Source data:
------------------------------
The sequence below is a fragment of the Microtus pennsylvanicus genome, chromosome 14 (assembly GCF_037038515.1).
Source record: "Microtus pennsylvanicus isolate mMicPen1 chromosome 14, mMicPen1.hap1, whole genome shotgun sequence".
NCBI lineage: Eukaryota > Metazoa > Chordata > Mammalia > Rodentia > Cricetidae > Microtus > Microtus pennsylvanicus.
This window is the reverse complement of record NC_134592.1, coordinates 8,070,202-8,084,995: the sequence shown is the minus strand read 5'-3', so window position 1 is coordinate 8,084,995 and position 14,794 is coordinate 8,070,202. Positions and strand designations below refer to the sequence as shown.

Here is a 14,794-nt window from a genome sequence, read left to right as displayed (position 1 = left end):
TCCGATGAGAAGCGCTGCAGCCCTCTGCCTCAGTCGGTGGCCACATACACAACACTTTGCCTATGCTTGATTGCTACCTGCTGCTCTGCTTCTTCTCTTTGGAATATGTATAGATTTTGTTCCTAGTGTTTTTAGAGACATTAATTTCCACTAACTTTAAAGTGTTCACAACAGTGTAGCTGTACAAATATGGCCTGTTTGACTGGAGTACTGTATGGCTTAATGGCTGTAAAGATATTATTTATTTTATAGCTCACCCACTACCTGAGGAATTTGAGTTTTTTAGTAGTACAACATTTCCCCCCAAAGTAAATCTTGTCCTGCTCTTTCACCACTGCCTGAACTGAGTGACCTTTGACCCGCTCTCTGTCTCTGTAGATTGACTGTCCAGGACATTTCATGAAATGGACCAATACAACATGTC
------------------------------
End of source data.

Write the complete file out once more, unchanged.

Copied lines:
The sequence below is a fragment of the Microtus pennsylvanicus genome, chromosome 14 (assembly GCF_037038515.1).
Source record: "Microtus pennsylvanicus isolate mMicPen1 chromosome 14, mMicPen1.hap1, whole genome shotgun sequence".
NCBI lineage: Eukaryota > Metazoa > Chordata > Mammalia > Rodentia > Cricetidae > Microtus > Microtus pennsylvanicus.
This window is the reverse complement of record NC_134592.1, coordinates 8,070,202-8,084,995: the sequence shown is the minus strand read 5'-3', so window position 1 is coordinate 8,084,995 and position 14,794 is coordinate 8,070,202. Positions and strand designations below refer to the sequence as shown.

Here is a 14,794-nt window from a genome sequence, read left to right as displayed (position 1 = left end):
TCCGATGAGAAGCGCTGCAGCCCTCTGCCTCAGTCGGTGGCCACATACACAACACTTTGCCTATGCTTGATTGCTACCTGCTGCTCTGCTTCTTCTCTTTGGAATATGTATAGATTTTGTTCCTAGTGTTTTTAGAGACATTAATTTCCACTAACTTTAAAGTGTTCACAACAGTGTAGCTGTACAAATATGGCCTGTTTGACTGGAGTACTGTATGGCTTAATGGCTGTAAAGATATTATTTATTTTATAGCTCACCCACTACCTGAGGAATTTGAGTTTTTTAGTAGTACAACATTTCCCCCCAAAGTAAATCTTGTCCTGCTCTTTCACCACTGCCTGAACTGAGTGACCTTTGACCCGCTCTCTGTCTCTGTAGATTGACTGTCCAGGACATTTCATGAAATGGACCAATACAACATGTC